Western Michigan ASHRAE November Location The Pinnacle Center Highland by sarob

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									                        Western Michigan ASHRAE
  November, 2006
                                                  The Pinnacle Center
                                                   3330 Highland Drive
                                                  Hudsonville, MI 49426
      CHAPTER OFFICERS                               (616) 662-3330
           PRESIDENT                                   Date:
          Chris Bonzheim
         (269) 373-5555
                                               Thursday, November 9
    cbonzheim@control-net.com                       6:00 Social
                                                    6:30 Dinner
       Scott Morgenstern                           7:00 Program
        (269) 381-6170
                                     Topic: Total Facility Commissioning
            Glen Johnson             $25.00    - Members/Guest with Advance RSVP
          (269) 342-5548             $15.00    - Students & Retirees
  Glen.johnson@austin.aecom.com      *Dinner at the door without advanced RSVP ADD $5.00
                                     NO SHOWS CAN BE INVOICED FOR DINNER

          Steve Hoffman
         (616) 365-3210
  SHoffman@CochraneSupply.com                                 WM ASHRAE
           Brian Holton
                                                             75th Anniversary
         (616) 243-7222

                                                                       January 15, 2006
  Paul McWatters (616) 364-5470
    Bill Barrett (616) 224-7030
    Tom Bauer (269) 388-7313
   Dave Shugars (616) 656-0821                                         5:00-6:00 Social Hour
                                                                          6:00-7:00 Dinner
Newsletter: Beth Carney                                                  7:00-8:00 Program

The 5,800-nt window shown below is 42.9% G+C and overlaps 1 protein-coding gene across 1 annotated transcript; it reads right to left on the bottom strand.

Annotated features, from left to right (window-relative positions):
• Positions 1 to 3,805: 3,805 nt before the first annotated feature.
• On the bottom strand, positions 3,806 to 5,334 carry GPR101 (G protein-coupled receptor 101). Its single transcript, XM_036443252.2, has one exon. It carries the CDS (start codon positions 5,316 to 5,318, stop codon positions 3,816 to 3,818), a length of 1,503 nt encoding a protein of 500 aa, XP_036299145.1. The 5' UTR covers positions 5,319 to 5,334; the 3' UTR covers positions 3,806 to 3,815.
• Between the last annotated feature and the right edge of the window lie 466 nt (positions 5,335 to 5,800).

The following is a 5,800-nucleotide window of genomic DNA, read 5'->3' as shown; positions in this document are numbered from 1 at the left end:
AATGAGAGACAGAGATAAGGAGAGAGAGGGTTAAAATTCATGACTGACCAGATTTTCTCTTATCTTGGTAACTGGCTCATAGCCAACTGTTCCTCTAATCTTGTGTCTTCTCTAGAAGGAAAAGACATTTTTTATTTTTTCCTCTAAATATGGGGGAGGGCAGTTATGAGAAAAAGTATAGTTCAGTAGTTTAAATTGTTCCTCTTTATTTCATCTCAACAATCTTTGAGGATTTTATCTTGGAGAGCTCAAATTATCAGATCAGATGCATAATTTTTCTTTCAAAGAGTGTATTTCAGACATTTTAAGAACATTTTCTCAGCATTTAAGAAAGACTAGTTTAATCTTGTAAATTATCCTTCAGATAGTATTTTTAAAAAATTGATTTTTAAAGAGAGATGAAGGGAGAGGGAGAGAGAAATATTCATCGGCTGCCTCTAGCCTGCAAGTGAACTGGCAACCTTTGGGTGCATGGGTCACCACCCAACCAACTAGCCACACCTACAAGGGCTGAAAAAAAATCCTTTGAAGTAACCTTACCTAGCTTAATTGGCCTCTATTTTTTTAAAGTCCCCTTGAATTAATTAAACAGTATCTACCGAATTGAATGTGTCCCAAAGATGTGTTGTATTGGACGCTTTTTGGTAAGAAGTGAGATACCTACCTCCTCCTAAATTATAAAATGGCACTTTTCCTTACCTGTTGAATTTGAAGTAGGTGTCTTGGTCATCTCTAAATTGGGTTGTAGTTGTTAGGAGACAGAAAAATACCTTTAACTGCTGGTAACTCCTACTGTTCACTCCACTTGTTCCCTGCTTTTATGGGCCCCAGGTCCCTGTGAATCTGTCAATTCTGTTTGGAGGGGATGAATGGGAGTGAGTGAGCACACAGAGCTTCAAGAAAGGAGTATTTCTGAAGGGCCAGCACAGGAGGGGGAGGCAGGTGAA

Programs: Scott Morgenstern
Membership: Glen Johnson
Student Activities: Mark Staufer
Resource Promotion: Chris Nutt
Historian: Bob Gengelbach                        Look to the December Newsletter for
Refrigeration: Open
TEGA: Scott Morgenstern
Awards: Paul McWatters
                                                          Additional Details
Chapter Seminar: Scott Morgenstern
                                        January Anniversary Party will take the place of the December party
                                                              and January meeting

                                                 PHONE: 269.381.6170 E-MAIL: CFAIRFUL@BYCE.COM
N O V E M B E R ,     2 0 0 6                                                                                                  Page 2

           November Joint Meeting Announcement

                                Total Facility Commissioning
                                                   Thursday - November 9, 2006

       Announcing a Joint Meeting for West Michigan’s Construction Related Organizations

    Where: The Pinnacle Center – 3330 Highland Road, Hudsonville, Michigan
    When:                 Thursday, November 9, 2006
                          6:00 PM               Social
                          6:30 PM               Dinner
                          7:00 PM               Program
    Topic:                Process and Benefits of Building Commissioning.
                          Robert Gengelbach, PE, LEED AP
                          General Manager – Grand Rapids Office